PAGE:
Tax technology

Businesses must innovate and identify more efficient ways of meeting the ever-expanding needs of today, while also tackling tomorrow's challenges. Through the use of technology, tax teams can focus on high value work and distribute more relevant information, contributing to overall business success.

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The challenge

We are starting to witness changes that will profoundly disrupt the tax industry forever. Tax authorities are increasingly going digital - e.g. Making Tax Digital (MTD), Country by Country, Common Reporting Standard (CRS) - and developing new tax policies requiring increased transparency and sharing of data.

Increased burden

The burden is on the tax department of businesses to report more data than they have ever had to before. Tax regimes such as Foreign Account Tax Compliance Act (FATCA), Common Reporting Standard (CRS), Base Erosion and Profit Shifting (BEPS) and the EU directive on cross-border tax arrangements (DAC6) place a huge data burden on the tax department to sort through data and then report digitally.

Making Tax Digital

The global reality is that Making Tax Digital is merely part of a much wider trend involving the global digitalisation of tax. This trend should be embraced for a unique opportunity for the tax function to capitalise on technological advancements and gain control over data and processes.

The solution

Smith & Williamson assists businesses with understanding their processes and creating efficiencies using technology; for example, reviewing process requirements can include scoping, design, and implementation of tax software. We have extensive experience with many of the prominent tax technologies available.

Our services include advising clients on adopting technologies which help reduce effort and streamline their compliance processes. We can also assist businesses in using their data more efficiently for the purposes of management reporting and business insights. Through the use of visually appealing dashboards, businesses can gain insights into their tax position and analyse trends based on past performance and future predications.
Typical solutions include Robotic Process Automation (RPA), evaluation and implementation of enterprise, and tax applications and management reporting dashboards.

Robotic Process Automation

RPA software is a powerful tool that can perform manual, time-consuming, rules-based tasks, more efficiently than humans. For example, it is estimated that 15 minutes of human time is equal to one minute of robot time.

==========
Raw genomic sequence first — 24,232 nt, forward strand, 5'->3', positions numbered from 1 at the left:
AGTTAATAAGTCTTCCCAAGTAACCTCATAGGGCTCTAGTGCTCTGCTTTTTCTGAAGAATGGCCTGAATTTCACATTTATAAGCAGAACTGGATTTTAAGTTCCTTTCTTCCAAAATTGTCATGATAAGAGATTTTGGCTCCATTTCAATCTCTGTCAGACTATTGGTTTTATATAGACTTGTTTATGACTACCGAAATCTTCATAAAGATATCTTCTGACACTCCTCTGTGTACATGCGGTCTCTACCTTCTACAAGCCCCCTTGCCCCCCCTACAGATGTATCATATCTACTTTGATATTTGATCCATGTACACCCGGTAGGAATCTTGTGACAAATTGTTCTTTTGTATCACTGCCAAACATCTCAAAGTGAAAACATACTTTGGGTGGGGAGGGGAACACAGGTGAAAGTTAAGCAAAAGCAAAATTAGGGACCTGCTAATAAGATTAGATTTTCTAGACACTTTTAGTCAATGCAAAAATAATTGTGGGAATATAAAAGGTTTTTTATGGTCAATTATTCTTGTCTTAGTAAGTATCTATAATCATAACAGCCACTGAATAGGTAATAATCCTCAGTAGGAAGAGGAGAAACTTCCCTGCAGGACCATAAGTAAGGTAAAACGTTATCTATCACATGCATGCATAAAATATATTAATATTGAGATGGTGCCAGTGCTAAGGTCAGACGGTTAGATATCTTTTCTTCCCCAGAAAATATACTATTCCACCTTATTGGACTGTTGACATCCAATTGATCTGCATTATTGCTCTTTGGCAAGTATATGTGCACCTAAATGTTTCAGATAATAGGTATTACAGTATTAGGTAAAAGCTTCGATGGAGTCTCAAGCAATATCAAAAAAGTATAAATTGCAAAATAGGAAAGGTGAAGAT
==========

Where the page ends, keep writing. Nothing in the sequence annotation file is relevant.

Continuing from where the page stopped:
Use Robotic Process Automation to gather, collate and validate information including;

  • Data extraction
  • Data administration
  • Data processing
  • Tax computations
  • Form processing
  • Document management

The ease of deployment and the speed of processes open the doors of agility to businesses. By deploying RPA processes at the departmental level, they can support repetitive processes, thus achieving efficiencies and cost savings while preserving flexibility. These types of processes are especially common in tax, finance and accounting, HR and form processing, but can also be found in all parts of a business.

Download our RPA factsheet

Benefits of Robotic Process automation

Focus

Re-focus your workforce in value-add processes and motivate them by removing the mundane tasks from their day to day work.

Time

Realise a 24/7 workforce, that saves you time by speeding up processes. Utilise the best mix of prompted and routinely scheduled processes to ensure continuity of tasks, even beyond business hours.

Output

Maximise output and deliver more for less. Through RPA you can produce more, analyse more, control more…DO MORE

Regulatory

Meet your regulatory requirements and deadlines by using RPA to facilitate the preparation, consolidation and filing of tax and company returns.

Risk

Remove key person dependency, and the associated risk, while also creating task mobility and eliminating human errors.

Data Analytics

Data is everywhere. It is one of the most valuable assets a company owns.

By collating information from across their organisation and industry, businesses can gain a better understanding of their activities as well as insight into potential improvements and efficiencies. Advanced analytics tools assist in challenging these business assumptions.

Smith & Williamson can work with you to conduct data analytics and generate rapid business intelligence. Benefits to your business include improvements in tax reporting, better decision-making, cost reductions and identifying your tax trends.

Tax reporting

Improve efficiency and accuracy of global tax reporting to effectively manage existing and new legislation, such as FATCA, CRS, MTD, DAC6, BEPs and many more.

Cost Reduction

Make the necessary alterations to your business, ensuring minimal loss of time, resource and funds.

Decision Making

Turn everyday information into useful and actionable insights, allowing you to make better decisions at the right time.

Opportunities

Identify potential risk and opportunities, leading to better profitability, turnaround and quality.

Download our Data Analytics factsheet

 

Making Tax Digital

MTD is HM Revenue & Customs’ (HMRC’s) strategy to modernise the tax system. As well as improving HMRC’s own internal systems, MTD involves mandatory digital record keeping and reporting by taxpayers.